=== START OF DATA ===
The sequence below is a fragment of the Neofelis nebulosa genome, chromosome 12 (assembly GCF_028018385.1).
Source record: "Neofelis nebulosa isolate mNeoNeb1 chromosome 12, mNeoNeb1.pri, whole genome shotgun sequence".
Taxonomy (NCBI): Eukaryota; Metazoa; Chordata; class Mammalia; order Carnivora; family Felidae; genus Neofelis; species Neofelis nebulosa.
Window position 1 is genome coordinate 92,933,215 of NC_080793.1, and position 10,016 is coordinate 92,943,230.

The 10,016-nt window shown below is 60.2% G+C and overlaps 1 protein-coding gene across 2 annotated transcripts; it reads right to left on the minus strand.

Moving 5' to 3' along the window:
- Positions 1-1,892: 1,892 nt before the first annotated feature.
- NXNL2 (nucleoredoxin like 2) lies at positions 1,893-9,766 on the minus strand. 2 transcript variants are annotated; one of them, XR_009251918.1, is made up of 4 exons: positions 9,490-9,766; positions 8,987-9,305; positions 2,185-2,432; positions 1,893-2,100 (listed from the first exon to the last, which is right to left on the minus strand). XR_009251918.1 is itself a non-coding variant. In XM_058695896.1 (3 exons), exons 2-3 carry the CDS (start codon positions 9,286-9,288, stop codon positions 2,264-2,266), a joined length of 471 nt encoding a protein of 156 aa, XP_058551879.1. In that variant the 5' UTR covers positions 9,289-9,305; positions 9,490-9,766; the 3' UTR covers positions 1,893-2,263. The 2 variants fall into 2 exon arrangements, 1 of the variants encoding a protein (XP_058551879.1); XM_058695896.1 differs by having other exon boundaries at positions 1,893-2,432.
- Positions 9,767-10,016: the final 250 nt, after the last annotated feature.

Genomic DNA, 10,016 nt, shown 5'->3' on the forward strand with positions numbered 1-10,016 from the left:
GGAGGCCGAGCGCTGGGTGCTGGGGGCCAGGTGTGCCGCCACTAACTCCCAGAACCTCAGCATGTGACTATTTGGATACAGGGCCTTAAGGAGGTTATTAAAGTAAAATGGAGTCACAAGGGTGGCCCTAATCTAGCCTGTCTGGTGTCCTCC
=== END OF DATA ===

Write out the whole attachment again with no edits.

The sequence below is a fragment of the Neofelis nebulosa genome, chromosome 12 (assembly GCF_028018385.1).
Source record: "Neofelis nebulosa isolate mNeoNeb1 chromosome 12, mNeoNeb1.pri, whole genome shotgun sequence".
Taxonomy (NCBI): Eukaryota; Metazoa; Chordata; class Mammalia; order Carnivora; family Felidae; genus Neofelis; species Neofelis nebulosa.
Window position 1 is genome coordinate 92,933,215 of NC_080793.1, and position 10,016 is coordinate 92,943,230.

The 10,016-nt window shown below is 60.2% G+C and overlaps 1 protein-coding gene across 2 annotated transcripts; it reads right to left on the minus strand.

Moving 5' to 3' along the window:
- Positions 1-1,892: 1,892 nt before the first annotated feature.
- NXNL2 (nucleoredoxin like 2) lies at positions 1,893-9,766 on the minus strand. 2 transcript variants are annotated; one of them, XR_009251918.1, is made up of 4 exons: positions 9,490-9,766; positions 8,987-9,305; positions 2,185-2,432; positions 1,893-2,100 (listed from the first exon to the last, which is right to left on the minus strand). XR_009251918.1 is itself a non-coding variant. In XM_058695896.1 (3 exons), exons 2-3 carry the CDS (start codon positions 9,286-9,288, stop codon positions 2,264-2,266), a joined length of 471 nt encoding a protein of 156 aa, XP_058551879.1. In that variant the 5' UTR covers positions 9,289-9,305; positions 9,490-9,766; the 3' UTR covers positions 1,893-2,263. The 2 variants fall into 2 exon arrangements, 1 of the variants encoding a protein (XP_058551879.1); XM_058695896.1 differs by having other exon boundaries at positions 1,893-2,432.
- Positions 9,767-10,016: the final 250 nt, after the last annotated feature.

Genomic DNA, 10,016 nt, shown 5'->3' on the forward strand with positions numbered 1-10,016 from the left:
GGAGGCCGAGCGCTGGGTGCTGGGGGCCAGGTGTGCCGCCACTAACTCCCAGAACCTCAGCATGTGACTATTTGGATACAGGGCCTTAAGGAGGTTATTAAAGTAAAATGGAGTCACAAGGGTGGCCCTAATCTAGCCTGTCTGGTGTCCTCC